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Syracuse University

has a lasting influence

on numerous

graduates who now

head higher education

institutions across

the country



When Leo Lambert G'84, newly minted president of Elon College in North Carolina, attended the annual symposium for new college presidents at Harvard University earlier this year, he was struck by one characteristic shared by many participants. "I couldn't believe how many people had Syracuse University in common," Lambert says.
      Lambert, who earned a doctoral degree in education from SU, is one of a growing number of academic leaders who have educational ties to the University. Whether they earned degrees in education, management, political science, or public administration, these leaders cite their time on the Hill as critical to the development of their management style.
      For some alumni, like Anne Hopkins '63, G'65, G'69, president of the University of North Florida, SU was the driving force behind an early interest in higher education. For others, like John Griffith G'80, president of Presbyterian College in South Carolina, SU was a brief but influential stop on a diverse course of educational and professional development.
      Then there are those, like Lambert and the University of North Carolina's Molly Corbett Broad '62, who not only logged time in Syracuse University classrooms, but also launched their administrative careers at Syracuse.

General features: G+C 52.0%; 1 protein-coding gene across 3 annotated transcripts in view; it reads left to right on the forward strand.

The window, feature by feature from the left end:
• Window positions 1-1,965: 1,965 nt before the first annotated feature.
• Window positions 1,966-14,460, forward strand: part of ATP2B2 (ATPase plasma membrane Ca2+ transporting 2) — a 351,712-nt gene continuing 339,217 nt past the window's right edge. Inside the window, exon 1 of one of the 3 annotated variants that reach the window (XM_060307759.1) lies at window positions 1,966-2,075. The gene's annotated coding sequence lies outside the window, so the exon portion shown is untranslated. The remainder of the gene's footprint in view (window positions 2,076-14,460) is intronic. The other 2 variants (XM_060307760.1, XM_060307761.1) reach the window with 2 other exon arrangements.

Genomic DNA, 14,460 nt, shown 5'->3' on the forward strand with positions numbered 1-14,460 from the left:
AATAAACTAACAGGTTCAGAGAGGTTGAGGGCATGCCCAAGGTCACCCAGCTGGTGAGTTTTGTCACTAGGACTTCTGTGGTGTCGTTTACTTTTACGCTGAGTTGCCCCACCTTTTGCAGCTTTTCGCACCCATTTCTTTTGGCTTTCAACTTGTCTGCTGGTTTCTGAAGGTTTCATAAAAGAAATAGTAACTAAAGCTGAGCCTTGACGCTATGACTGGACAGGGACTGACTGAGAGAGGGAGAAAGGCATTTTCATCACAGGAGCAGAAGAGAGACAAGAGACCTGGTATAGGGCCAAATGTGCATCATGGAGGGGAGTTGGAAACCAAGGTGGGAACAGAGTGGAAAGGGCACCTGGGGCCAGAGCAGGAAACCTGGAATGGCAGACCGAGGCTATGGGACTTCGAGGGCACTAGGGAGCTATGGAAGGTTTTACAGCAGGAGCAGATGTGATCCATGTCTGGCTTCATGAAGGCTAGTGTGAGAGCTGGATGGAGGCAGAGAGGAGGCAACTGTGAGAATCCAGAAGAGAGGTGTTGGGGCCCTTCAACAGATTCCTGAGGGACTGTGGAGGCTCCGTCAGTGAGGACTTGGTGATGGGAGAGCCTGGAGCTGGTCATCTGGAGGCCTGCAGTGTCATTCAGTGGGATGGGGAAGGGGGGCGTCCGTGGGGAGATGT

So what are the common threads shared by SU alumni who now lead other academic institutions? Most say the quality of their SU education contributed to their development as leaders. When asked what makes a good academic leader, they cite many of the qualities they observed in the administrators they met here—the ability to listen and work collaboratively, to put the needs of the institution above personal ambition, and to maintain good relationships with various constituencies of an academic community. They now try to incorporate these same characteristics into their own management style.
      All believe that academic leaders must be acutely attuned to the institutions they serve, and be willing to diversify their skills and move on when their contributions no longer suit a particular academic setting. "Higher education is a difficult field in this day and age," says A. Lee Fritschler G'60, G'65, former president of Dickinson College in Pennsylvania, who has been nominated by President Bill Clinton to serve as assistant secretary for post-secondary education. "It is such a vast system, with more than 3,000 colleges, universities, and community colleges. Of all these institutions, no two are alike—which makes it difficult to generalize about educational styles."
      In the following series of profiles, alumni who are leaders in higher education reflect on their educational experience at SU and share their thoughts on the principles of good academic leadership.

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